Washington, D.C. made history when it became the first U.S. city to deploy a contactless smart card system- wide for mass transit. The Smar- Trip® card has gained widespread acceptance in the Washington, D.C. area, particularly in the past year. Washington Metropolitan Area Transit Authority (WMATA) has more than 300,000 SmarTrip® customers and adds an average of 3,000 new customers each week.
SmarTrip® cards are permanent, rechargeable plastic farecards that utilize a contactless computer chip to keep track of the card’s value. Until SmarTrip®, the city’s commuters inserted a farecard with a magnetic stripe through the faregate slot. Today customers touch the SmarTrip® card to the target panels on top of Metrorail station faregates as they rapidly enter the station or vehicle.
The cards are multi-modal, meaning they’re usable across all modes of transit–including WMATA trains, park-and-ride facilities and now, buses.
SmarTrip® also enables Metro riders who are eligible for monthly employee transit benefits to become the nation’s first smart card users to receive their benefits electronically. Via the SmartBenefits® program, the value is automatically credited to the employee’s SmarTrip® card and becomes instantly available for use in the system.
For millions of residents in the Washington D.C. region, the Metro is part of daily life. Metrorail and Metrobus serve a population of 3.4 million within a 1,500 square mile area. The system serves the District of Columbia as well as suburbs in Virginia and Maryland.
Metrorail and Metrobus provide more than 1.1 million passenger trips on an average weekday. In terms of ridership, its 83 stations and 103 miles of line make the Metro the second largest rail system in the country and rank it fifth among bus systems.
Why contactless cards?
WMATA has always been a bit ahead of its time. In 1976, it pioneered the use of magnetic stripe cards, a hightech fare collection system that many cities have only just recently adopted. That system, although effective, had two disadvantages that officials knew could be alleviated by the use of contactless smart cards. First, passengers had to feed the magnetic stripe paper cards manually through a fare meter, a procedure that can cause commuter jams at Metro entrances and exits. And second, if passengers lost the card, it was just like losing cash.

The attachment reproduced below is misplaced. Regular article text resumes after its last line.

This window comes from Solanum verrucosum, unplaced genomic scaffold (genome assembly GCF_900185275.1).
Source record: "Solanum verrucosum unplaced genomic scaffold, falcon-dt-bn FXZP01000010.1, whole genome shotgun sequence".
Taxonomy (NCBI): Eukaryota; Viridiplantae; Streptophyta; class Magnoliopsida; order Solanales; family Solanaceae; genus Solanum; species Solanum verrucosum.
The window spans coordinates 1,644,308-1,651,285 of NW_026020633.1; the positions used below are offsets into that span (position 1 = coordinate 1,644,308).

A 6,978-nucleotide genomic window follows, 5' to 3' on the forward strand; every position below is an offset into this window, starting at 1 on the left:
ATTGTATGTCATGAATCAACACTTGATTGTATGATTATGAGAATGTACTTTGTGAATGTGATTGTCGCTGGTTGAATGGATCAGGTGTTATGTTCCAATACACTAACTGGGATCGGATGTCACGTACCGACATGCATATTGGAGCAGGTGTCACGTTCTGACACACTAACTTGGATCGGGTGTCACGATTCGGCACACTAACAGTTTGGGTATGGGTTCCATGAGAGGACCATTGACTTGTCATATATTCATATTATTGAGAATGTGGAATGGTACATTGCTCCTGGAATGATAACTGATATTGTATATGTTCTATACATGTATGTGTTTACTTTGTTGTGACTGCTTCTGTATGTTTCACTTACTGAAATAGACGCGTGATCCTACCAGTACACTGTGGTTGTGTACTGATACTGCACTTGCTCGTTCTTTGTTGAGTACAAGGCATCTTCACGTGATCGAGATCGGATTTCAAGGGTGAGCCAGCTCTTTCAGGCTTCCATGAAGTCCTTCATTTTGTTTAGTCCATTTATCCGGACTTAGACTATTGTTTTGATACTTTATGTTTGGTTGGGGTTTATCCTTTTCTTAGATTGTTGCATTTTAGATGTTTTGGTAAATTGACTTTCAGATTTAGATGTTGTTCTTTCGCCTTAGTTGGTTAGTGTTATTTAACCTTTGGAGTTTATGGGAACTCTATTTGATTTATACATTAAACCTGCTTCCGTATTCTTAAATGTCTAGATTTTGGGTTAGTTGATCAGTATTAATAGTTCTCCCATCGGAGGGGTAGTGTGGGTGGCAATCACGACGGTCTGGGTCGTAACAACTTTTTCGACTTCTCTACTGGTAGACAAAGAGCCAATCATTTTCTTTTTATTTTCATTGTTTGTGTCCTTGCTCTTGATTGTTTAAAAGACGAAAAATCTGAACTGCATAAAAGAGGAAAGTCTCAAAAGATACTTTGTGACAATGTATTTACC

The contactless card offers advantages over a magnetic-stripe card. It can be reprogrammed and recharged indefinitely; it is easier and more reliable; and if lost, the money on it can often be refunded. In a situation of card loss, the user can call WMATA and request that the card be cancelled and any unused balance placed on a new card. The card is flagged in the database and no further transactions are authorized. The remaining balance is then credited to a new card.
“The thing people love about it is transaction speed,” said Greg Garback, Executive Officer, Department of Finance and Program Development, WMATA. “The contactless smart card processes five times faster than a magnetic-stripe card.” Riders can leave the card in a wallet or purse and wave it over the turnstile to gain entrance. It is this new level of convenience that has customers raving. “It’s faster and more convenient than the paper tickets, what’s not to like?” said frequent metro rider and SmarTrip® user Lara Bogle. And contactless cards process high traffic flows rapidly, save on terminal and maintenance costs, and offer strong resistance against fraud.